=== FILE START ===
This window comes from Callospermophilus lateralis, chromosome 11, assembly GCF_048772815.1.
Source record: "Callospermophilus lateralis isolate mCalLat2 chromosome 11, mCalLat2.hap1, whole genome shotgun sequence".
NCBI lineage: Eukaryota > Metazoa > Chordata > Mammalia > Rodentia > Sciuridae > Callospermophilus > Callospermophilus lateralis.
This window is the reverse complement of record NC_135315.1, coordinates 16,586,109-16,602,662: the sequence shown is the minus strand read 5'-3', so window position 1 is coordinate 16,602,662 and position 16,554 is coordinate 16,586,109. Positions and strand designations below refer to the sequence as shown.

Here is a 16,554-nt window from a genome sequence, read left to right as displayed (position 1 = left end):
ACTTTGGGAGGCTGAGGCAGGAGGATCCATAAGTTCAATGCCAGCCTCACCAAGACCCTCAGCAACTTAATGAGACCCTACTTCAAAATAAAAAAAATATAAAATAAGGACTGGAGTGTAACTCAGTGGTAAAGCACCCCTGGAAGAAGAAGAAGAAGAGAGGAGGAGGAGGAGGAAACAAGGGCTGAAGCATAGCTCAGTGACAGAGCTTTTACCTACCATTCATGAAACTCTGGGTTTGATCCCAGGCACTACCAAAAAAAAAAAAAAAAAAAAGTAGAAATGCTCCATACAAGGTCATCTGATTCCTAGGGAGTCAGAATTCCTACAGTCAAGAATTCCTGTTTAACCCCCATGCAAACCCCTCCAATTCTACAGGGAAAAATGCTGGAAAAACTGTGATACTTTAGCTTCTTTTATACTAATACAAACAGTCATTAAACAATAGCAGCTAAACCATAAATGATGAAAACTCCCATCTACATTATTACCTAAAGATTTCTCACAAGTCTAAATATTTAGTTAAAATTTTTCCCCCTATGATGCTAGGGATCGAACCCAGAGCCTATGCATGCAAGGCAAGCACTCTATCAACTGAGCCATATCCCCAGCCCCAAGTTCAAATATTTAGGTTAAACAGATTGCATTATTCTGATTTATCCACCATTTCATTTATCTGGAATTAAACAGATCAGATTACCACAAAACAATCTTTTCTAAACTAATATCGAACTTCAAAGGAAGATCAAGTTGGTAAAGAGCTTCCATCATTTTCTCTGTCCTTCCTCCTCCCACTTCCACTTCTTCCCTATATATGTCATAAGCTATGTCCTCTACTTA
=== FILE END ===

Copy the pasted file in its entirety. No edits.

This window comes from Callospermophilus lateralis, chromosome 11, assembly GCF_048772815.1.
Source record: "Callospermophilus lateralis isolate mCalLat2 chromosome 11, mCalLat2.hap1, whole genome shotgun sequence".
NCBI lineage: Eukaryota > Metazoa > Chordata > Mammalia > Rodentia > Sciuridae > Callospermophilus > Callospermophilus lateralis.
This window is the reverse complement of record NC_135315.1, coordinates 16,586,109-16,602,662: the sequence shown is the minus strand read 5'-3', so window position 1 is coordinate 16,602,662 and position 16,554 is coordinate 16,586,109. Positions and strand designations below refer to the sequence as shown.

Here is a 16,554-nt window from a genome sequence, read left to right as displayed (position 1 = left end):
ACTTTGGGAGGCTGAGGCAGGAGGATCCATAAGTTCAATGCCAGCCTCACCAAGACCCTCAGCAACTTAATGAGACCCTACTTCAAAATAAAAAAAATATAAAATAAGGACTGGAGTGTAACTCAGTGGTAAAGCACCCCTGGAAGAAGAAGAAGAAGAGAGGAGGAGGAGGAGGAAACAAGGGCTGAAGCATAGCTCAGTGACAGAGCTTTTACCTACCATTCATGAAACTCTGGGTTTGATCCCAGGCACTACCAAAAAAAAAAAAAAAAAAAAGTAGAAATGCTCCATACAAGGTCATCTGATTCCTAGGGAGTCAGAATTCCTACAGTCAAGAATTCCTGTTTAACCCCCATGCAAACCCCTCCAATTCTACAGGGAAAAATGCTGGAAAAACTGTGATACTTTAGCTTCTTTTATACTAATACAAACAGTCATTAAACAATAGCAGCTAAACCATAAATGATGAAAACTCCCATCTACATTATTACCTAAAGATTTCTCACAAGTCTAAATATTTAGTTAAAATTTTTCCCCCTATGATGCTAGGGATCGAACCCAGAGCCTATGCATGCAAGGCAAGCACTCTATCAACTGAGCCATATCCCCAGCCCCAAGTTCAAATATTTAGGTTAAACAGATTGCATTATTCTGATTTATCCACCATTTCATTTATCTGGAATTAAACAGATCAGATTACCACAAAACAATCTTTTCTAAACTAATATCGAACTTCAAAGGAAGATCAAGTTGGTAAAGAGCTTCCATCATTTTCTCTGTCCTTCCTCCTCCCACTTCCACTTCTTCCCTATATATGTCATAAGCTATGTCCTCTACTTA